Finally on 28 May 1882, they arrived at Hotchkiss in North Fork Valley, Delta County, Colorado and that is where they spent the rest of their years.

          On 10 June 1895, William, then 70 years old, filed for a pension, claiming old age, general debility and incapacity to earn any support by manual labor. He cited both enlistments in

his declaration.

          In the meantime, Abigail had married in 1865 to George Washington CAMPBELL, a Civil War veteran, and about 1870 they left Ohio in favor of Waverly, Sangamon County, Illinois, Elizabeth with them. It was on the Campbell farm near Waverly that Elizabeth died on 20 December 1872, four days short of her 51st birthday.

          The following spring the Campbells went to Lyons, Victoria Township, Rice County, Kansas. That was their home for the next 24 years. George died in 1897 and Abigail moved to Medora, Reno County, Kansas. She filed for a widow's pension and it may have been that action that made her think to check with the pension bureau about her father, whom she had not seen in over 30 years. She wrote to the Bureau of Pensions and received this reply dated 30 October 1899: " are advised that the records of this Bureau show that on the 17th day of June, 1895, William Addison SHEPPARD filed a claim for pension for old age and general debility, which was allowed November 25, 1895, at $10 per month from June 17, 1895.

          "The soldier's post-office address at the time of filing his claim was Hotchkiss, Delta Co., Colorado, and I learn from the Treasury Department that when he executed his voucher for the Quarter's pension due August 4, 1899, his address was the same."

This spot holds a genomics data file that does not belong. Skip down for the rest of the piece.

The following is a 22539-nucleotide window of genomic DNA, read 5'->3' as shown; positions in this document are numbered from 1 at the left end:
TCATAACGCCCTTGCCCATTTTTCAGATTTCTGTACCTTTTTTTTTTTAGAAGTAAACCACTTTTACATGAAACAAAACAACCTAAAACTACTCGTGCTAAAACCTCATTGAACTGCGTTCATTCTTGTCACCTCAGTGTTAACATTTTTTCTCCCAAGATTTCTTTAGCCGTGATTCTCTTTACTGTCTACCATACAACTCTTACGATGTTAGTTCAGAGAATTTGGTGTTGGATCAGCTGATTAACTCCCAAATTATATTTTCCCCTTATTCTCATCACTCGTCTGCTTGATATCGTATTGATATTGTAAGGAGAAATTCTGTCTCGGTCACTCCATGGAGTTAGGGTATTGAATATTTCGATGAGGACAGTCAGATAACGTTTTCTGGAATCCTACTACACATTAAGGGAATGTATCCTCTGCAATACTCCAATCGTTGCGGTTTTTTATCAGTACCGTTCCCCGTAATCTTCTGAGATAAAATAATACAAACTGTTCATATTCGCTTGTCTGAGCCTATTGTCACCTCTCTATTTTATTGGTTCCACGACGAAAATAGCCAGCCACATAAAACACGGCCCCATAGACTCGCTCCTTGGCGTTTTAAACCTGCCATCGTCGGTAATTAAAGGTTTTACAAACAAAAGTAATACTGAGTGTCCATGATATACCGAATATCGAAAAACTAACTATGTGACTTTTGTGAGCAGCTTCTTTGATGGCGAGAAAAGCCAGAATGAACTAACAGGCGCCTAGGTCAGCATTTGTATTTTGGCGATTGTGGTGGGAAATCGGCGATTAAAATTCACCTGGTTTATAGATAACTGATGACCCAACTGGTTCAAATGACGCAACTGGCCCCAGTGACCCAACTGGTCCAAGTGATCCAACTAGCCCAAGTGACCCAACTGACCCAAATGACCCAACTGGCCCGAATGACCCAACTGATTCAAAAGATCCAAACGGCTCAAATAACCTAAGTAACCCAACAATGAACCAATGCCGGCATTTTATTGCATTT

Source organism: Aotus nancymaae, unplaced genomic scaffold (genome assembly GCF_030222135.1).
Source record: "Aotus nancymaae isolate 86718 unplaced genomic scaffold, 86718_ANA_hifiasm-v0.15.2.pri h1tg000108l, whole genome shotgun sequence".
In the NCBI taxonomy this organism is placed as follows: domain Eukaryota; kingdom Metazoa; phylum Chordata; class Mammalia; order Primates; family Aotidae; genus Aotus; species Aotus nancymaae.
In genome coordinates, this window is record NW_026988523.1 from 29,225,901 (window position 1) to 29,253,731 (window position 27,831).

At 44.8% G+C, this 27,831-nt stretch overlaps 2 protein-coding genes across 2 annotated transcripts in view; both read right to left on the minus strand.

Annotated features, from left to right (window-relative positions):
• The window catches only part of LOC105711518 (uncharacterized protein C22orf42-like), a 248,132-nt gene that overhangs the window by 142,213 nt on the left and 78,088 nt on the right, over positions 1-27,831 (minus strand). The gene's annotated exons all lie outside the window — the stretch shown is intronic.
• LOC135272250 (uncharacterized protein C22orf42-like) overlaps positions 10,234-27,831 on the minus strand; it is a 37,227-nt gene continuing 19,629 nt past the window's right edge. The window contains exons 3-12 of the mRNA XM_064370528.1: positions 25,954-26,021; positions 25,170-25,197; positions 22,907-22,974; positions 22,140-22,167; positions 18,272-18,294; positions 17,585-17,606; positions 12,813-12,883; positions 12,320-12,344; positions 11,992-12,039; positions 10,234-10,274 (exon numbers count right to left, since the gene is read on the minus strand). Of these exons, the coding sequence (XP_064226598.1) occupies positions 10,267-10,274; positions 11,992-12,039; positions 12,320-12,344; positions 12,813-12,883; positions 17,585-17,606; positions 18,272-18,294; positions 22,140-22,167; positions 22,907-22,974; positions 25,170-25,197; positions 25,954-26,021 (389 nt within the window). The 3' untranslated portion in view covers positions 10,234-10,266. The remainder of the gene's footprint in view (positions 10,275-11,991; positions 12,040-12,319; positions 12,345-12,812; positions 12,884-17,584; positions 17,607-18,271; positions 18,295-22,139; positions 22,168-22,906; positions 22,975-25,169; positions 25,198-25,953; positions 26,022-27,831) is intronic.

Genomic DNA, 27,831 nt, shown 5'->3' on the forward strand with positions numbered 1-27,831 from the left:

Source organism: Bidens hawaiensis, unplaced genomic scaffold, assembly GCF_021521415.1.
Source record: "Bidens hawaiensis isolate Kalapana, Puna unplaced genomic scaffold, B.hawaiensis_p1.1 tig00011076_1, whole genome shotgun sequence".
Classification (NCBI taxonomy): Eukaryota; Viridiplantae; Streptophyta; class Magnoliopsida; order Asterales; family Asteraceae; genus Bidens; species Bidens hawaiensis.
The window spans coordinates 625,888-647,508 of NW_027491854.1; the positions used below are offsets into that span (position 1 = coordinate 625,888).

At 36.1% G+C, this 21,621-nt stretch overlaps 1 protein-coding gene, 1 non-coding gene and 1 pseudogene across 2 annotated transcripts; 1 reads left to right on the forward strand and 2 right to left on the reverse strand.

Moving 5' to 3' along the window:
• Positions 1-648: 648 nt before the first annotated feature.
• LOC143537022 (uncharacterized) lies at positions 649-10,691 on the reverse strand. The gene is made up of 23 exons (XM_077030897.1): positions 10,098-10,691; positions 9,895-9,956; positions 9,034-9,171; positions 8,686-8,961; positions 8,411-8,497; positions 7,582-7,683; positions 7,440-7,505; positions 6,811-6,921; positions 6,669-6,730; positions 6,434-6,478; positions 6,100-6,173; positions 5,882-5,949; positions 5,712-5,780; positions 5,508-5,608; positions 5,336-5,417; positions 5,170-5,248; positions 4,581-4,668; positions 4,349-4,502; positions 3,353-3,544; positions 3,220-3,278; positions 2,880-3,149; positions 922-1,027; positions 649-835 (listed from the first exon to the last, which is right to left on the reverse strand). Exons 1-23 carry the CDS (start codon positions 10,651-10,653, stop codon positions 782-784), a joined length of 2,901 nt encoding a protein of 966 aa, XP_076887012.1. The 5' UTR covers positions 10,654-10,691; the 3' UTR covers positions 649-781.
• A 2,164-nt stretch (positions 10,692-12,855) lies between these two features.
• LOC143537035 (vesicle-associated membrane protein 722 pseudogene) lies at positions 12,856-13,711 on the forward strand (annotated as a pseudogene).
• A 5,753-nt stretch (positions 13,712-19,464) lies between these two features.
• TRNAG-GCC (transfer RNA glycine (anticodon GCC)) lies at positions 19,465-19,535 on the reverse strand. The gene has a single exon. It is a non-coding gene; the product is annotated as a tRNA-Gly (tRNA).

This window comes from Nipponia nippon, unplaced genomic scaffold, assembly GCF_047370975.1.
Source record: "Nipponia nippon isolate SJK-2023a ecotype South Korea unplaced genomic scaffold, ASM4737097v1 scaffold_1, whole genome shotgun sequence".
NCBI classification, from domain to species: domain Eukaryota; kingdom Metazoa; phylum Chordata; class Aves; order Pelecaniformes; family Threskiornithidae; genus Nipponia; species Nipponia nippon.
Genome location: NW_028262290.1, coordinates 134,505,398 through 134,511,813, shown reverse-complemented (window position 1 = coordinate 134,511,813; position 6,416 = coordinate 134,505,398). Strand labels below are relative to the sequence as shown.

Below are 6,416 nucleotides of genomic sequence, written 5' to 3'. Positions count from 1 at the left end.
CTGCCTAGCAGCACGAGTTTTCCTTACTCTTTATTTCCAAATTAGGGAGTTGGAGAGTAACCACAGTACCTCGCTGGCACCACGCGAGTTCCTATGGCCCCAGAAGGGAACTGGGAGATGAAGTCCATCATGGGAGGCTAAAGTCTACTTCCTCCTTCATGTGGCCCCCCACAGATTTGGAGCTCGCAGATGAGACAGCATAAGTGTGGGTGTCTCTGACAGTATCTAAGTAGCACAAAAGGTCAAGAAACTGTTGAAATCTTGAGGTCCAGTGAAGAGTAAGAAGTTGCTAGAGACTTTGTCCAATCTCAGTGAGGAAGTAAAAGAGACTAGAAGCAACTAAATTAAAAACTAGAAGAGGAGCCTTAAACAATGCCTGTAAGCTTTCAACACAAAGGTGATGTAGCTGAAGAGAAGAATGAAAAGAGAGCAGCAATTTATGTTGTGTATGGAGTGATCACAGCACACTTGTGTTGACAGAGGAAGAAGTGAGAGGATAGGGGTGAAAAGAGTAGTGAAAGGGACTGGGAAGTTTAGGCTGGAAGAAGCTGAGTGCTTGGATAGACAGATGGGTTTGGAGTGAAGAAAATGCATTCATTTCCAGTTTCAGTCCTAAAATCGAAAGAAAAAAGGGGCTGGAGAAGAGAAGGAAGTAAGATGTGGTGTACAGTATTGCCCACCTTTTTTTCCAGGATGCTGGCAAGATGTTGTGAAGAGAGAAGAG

Needless to say, Abigail was elated. She wrote her father and the two were reunited after being so long apart. About 1901 Abigail moved her family, lock, stock and barrel, to Hotchkiss to be near her aging father. The single children went with her, eventually the married ones, Addison, Bert, Edna and Eva, followed.

          William died 2 October 1903, age 80 years, 2 months, 28 days and Margaret filed for a widow's pension. In her file is Abigail's General Affidavit, dated 16 April 1904: "William A. Sheppard and his wife Elizabeth were separated over three years before the death of my mother. I do not know the cause of the separation. William A. Sheppard deserted my mother in 1865. They were not divorced."

          Included also were Margaret's statement on several occasions that she had believed William's first wife was dead at the time of her marriage to William. Margaret got her pension.

          Margaret died 7 November 1910 and another chapter comes to a close.

          There is an ironic twist to this story. It turns out that when Elizabeth died, she was within 75 miles of her husband and neither of them knew it. Elizabeth and the Campbells moved to Waverly, Sangamon County, in the Springfield, Illinois area, at about the same time (1870) that William and Margaret moved to Windsor, Shelby County, also not far from Springfield. Sangamon and Shelby Counties are separated only by Christian County, and the towns of Waverly and Windsor are not more than 75 miles apart. Though so near to each other, fate decreed that William and Elizabeth should not meet.